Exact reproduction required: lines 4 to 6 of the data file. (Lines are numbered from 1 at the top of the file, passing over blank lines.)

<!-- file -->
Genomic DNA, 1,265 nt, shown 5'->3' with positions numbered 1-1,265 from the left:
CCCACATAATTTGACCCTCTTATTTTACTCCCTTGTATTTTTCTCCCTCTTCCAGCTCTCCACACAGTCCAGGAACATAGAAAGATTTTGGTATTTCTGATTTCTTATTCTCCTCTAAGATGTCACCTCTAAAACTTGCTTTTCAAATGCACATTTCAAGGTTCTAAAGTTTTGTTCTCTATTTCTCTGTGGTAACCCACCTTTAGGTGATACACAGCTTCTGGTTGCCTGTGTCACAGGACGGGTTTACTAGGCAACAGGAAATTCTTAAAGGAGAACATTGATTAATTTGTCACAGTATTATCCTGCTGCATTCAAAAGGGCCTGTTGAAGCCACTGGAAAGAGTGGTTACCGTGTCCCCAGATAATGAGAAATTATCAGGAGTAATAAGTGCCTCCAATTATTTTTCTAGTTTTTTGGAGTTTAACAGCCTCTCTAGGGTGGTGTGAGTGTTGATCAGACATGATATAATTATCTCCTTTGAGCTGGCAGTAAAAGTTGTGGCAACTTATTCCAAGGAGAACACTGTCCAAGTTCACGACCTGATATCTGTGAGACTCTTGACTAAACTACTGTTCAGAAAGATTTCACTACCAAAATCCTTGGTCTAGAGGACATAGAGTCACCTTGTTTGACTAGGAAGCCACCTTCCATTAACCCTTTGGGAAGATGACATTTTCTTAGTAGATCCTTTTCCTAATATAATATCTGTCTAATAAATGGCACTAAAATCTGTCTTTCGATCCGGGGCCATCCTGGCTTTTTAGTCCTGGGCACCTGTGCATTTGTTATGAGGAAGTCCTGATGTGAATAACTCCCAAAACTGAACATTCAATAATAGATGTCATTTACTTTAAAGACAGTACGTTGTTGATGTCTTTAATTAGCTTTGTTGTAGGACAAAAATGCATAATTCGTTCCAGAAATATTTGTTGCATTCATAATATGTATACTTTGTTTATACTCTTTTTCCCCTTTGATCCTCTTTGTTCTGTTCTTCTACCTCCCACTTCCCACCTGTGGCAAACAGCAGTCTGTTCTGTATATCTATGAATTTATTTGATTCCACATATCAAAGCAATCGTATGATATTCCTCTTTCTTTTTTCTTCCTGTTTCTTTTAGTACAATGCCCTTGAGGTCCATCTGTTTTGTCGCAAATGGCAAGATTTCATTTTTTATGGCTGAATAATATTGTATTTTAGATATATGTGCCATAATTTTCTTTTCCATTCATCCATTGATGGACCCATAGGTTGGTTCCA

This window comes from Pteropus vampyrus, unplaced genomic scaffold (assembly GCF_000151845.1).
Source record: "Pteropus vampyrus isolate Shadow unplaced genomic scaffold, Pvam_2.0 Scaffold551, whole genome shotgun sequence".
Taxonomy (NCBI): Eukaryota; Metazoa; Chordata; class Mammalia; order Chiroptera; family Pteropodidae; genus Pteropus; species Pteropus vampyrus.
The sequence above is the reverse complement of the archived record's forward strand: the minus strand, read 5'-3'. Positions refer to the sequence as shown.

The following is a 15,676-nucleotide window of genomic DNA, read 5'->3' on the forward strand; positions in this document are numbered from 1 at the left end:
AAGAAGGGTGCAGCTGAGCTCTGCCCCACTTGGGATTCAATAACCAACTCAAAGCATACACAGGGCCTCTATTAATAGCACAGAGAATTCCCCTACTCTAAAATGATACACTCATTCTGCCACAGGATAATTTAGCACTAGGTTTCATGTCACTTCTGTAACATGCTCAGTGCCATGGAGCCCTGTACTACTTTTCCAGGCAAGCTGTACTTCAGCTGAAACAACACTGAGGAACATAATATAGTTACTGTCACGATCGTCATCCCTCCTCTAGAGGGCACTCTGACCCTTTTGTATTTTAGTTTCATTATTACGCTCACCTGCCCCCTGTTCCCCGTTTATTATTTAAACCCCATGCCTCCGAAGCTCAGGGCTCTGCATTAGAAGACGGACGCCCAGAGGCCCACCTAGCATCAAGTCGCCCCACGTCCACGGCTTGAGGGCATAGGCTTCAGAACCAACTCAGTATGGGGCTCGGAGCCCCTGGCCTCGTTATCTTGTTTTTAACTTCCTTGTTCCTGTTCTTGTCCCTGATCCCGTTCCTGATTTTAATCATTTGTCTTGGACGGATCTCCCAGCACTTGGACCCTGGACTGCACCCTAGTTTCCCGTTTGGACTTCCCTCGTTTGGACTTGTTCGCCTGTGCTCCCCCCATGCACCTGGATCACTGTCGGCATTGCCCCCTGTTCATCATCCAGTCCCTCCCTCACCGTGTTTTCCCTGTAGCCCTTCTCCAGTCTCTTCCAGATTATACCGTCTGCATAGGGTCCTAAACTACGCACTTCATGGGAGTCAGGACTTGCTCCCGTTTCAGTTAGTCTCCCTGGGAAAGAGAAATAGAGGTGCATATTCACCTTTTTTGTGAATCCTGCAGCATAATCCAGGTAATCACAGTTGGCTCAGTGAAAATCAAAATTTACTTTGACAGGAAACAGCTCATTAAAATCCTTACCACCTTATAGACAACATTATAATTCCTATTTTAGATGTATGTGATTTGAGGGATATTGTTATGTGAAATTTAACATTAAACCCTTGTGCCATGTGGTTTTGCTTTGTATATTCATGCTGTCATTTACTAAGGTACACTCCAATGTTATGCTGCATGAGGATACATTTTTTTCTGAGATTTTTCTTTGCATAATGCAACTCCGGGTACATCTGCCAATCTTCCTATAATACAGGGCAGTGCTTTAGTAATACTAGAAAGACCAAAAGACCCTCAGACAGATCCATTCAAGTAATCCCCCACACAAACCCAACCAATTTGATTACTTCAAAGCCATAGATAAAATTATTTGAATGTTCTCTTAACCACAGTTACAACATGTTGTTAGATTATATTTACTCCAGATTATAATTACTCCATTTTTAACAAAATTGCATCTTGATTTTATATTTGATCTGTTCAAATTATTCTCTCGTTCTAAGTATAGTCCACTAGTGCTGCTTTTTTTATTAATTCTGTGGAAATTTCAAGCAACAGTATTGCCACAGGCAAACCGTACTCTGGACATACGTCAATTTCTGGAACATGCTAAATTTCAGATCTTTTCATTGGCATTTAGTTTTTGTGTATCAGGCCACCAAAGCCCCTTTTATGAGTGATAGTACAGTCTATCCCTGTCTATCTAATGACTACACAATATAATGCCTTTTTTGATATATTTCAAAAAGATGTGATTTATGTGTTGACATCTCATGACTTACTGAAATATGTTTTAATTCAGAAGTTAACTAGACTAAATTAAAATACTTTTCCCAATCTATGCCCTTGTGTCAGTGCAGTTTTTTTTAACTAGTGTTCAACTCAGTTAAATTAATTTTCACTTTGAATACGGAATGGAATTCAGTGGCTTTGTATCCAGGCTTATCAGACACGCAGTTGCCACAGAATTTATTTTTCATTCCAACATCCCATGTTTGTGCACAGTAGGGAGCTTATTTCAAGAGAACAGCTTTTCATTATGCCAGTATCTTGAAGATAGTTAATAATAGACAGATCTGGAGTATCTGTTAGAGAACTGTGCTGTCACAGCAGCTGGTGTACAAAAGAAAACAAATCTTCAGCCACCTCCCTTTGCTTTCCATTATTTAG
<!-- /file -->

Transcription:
Source record: "Pteropus vampyrus isolate Shadow unplaced genomic scaffold, Pvam_2.0 Scaffold551, whole genome shotgun sequence".
Taxonomy (NCBI): Eukaryota; Metazoa; Chordata; class Mammalia; order Chiroptera; family Pteropodidae; genus Pteropus; species Pteropus vampyrus.
The sequence above is the reverse complement of the archived record's forward strand: the minus strand, read 5'-3'. Positions refer to the sequence as shown.